What to look for in a Bank's Sanction Letter?
Most of the SME entrepreneurs / business owners in India would vouch for the fact that it is not easy to avail loans from the Banking system. So, when they finally get a Sanction Letter - they rejoice with happiness. They decide to sign & accept the Sanction Letter by merely looking at 2 important points:
a. How much loan has been sanctioned?
b. What is the applicable interest rate?
They are least bothered & do not even read properly the entire Sanction Letter simply because either they do not understand the implications of jargons used or are in hurry to avail loans from the banking system.
Consequently, after certain months - they start facing the music of their own ill-made decisions and their business starts to suffer.
Hence, it is very crucial from a long term perspective to read and understand each aspect of the sanction letter before signing & accepting it. Following are some important parameters which one should take note of (apart from loan amount & interest rate):
1. Credit Limit Structure - Is there any sub-limit of the main limit? Are there any restrictions of how much a particular facility can be used within the limit, etc.
2. Pricing - is the interest rate fixed or floating? What is the benchmark / reference rate used for pricing? What is the interest rate reset mechanism - These questions directly impact your applicable interest rate.
3. Commitment Fee - Normally, a businessman thinks that irrespective of his sanctioned amount, he shall pay interest only on the portion of funds used. However, this is not always true. In case, his utilization is below a certain % threshold, then Banks may charge a penalty by the name of commitment fee towards lower utilization.
4. Security - These are predominantly of two types - primary security (main assets which are funded directly by banks) and secondary security (other collaterals offered). One also needs to see whether the lending bank has first charge / second charge / subservient charge on the above securities.
5. Guarantee - Banks will always insist on securing as many guarantees as possible - be it the Personal Guarantee of Promoter, family members, Corporate Guarantee, etc. However, as a borrower, one needs to offer limited guarantee only (depending upon case to case). In fact, at times, even the Personal Guarantee of Promoter gets waived off.
6. Covenants - These are important ratios which should not be breached during the entire loan period and more particularly as at respective year end. Hardly any borrower keeps track of these - however, bankers always keep note of it. In case of breach, bankers may charge extra interest / penalty which you may not even be aware of.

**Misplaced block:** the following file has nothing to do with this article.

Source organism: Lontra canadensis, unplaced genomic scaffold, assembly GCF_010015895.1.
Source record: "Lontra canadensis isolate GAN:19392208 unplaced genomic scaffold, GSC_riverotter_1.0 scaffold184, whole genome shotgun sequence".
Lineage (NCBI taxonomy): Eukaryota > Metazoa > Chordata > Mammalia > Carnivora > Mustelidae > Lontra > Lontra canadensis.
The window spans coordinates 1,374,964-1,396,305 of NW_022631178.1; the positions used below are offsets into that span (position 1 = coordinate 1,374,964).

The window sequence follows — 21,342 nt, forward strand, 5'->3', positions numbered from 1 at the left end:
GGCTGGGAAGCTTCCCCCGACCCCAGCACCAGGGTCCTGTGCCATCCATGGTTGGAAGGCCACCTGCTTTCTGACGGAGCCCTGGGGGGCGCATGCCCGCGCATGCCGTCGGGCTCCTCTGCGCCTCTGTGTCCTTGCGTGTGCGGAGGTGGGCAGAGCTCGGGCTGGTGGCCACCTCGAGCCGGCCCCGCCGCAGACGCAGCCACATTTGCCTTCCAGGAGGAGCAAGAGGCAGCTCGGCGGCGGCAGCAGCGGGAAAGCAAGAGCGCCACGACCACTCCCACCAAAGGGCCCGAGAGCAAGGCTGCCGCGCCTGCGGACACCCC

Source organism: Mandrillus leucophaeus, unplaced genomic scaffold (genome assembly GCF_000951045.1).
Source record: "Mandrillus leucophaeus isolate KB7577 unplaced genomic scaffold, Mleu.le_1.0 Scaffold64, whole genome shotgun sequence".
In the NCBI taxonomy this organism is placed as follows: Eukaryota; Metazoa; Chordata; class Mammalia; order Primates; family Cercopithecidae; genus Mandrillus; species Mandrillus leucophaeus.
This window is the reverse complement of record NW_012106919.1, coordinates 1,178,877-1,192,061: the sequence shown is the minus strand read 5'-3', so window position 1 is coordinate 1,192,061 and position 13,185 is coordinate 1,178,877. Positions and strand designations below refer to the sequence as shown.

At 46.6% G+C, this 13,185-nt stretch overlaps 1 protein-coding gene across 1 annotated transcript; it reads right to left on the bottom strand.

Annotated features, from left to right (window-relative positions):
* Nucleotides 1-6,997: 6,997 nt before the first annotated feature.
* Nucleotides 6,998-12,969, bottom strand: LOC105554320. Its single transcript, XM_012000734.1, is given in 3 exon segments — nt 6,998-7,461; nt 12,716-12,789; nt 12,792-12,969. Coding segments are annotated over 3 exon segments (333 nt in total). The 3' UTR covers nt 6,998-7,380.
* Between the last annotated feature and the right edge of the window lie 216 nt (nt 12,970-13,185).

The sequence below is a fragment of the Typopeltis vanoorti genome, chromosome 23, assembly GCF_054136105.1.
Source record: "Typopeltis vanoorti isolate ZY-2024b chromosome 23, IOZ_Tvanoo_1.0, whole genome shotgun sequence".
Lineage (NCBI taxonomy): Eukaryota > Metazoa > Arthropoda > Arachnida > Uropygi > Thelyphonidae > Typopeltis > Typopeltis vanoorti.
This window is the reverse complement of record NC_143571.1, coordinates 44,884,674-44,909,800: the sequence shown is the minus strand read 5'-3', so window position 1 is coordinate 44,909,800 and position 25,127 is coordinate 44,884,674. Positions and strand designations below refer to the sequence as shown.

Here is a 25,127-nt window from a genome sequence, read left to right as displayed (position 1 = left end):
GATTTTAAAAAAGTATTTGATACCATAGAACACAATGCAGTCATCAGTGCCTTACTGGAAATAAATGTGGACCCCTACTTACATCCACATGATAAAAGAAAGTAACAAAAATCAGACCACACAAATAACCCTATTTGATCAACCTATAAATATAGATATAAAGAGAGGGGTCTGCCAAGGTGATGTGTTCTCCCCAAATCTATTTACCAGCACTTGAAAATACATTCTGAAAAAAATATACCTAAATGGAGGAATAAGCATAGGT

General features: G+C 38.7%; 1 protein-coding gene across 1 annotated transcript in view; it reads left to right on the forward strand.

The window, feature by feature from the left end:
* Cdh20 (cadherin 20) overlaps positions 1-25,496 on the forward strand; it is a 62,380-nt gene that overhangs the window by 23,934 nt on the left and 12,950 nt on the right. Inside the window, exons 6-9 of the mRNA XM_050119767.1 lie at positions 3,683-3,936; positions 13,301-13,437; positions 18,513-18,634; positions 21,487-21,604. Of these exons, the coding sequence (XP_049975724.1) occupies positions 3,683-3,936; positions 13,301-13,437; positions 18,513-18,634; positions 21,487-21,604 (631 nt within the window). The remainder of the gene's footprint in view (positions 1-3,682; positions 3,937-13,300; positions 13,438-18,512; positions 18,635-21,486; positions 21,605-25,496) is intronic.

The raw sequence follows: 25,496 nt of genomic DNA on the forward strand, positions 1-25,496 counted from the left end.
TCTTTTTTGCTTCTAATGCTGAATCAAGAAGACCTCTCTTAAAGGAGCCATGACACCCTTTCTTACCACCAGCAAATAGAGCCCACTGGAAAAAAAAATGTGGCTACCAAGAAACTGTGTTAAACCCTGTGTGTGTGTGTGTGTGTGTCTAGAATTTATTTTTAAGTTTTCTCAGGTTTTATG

7. Prepayment Penalty - In case you have surplus funds and decide to repay loans earlier - bankers will ask you to pay an exorbitant extra amount as penalty. This becomes very painful and at times you are even forced not to close the loan (despite your wish). However, there are ways and mechanisms to reduce / waive off this prepayment penalty and it is apt that this be cleared and documented on Day 1 itself.
8. DP Parameters - For working capital loans, banks release funds to the tune of eligible Drawing Power (DP) irrespective of the sanctioned limit. Hence, at times, even though you have a sanctioned limit, you are not allowed to avail loans simply because your DP is low. This is strictly monitored on a monthly basis. A proper review and negotiation of margin, cover period, etc. can enable a borrower to ensure that their DP is always at a higher level.
9. Various fees - We feel that banks just charge interest for the loans provided. However, this is a myth and there are many forms of charges, fees, etc. (including hidden ones) which gets debited to your account and maybe you are not even aware of. Hence, it is crucial to understand, negotiate and regularly review all types of charges / fees.
10. Other Misc restrictions - There are many operational / financial / strategic and other business restrictions imposed by banks as mentioned in the sanction letter - which very few pay heed to. However, when times are bad - these hurdles act as a big bottleneck and also legally makes the case weak (from a borrower perspective). Hence, one needs to understand the implications of these parameters.
Hence, to conclude - one must read between the lines before signing / accepting a Bank’s Sanction Letter.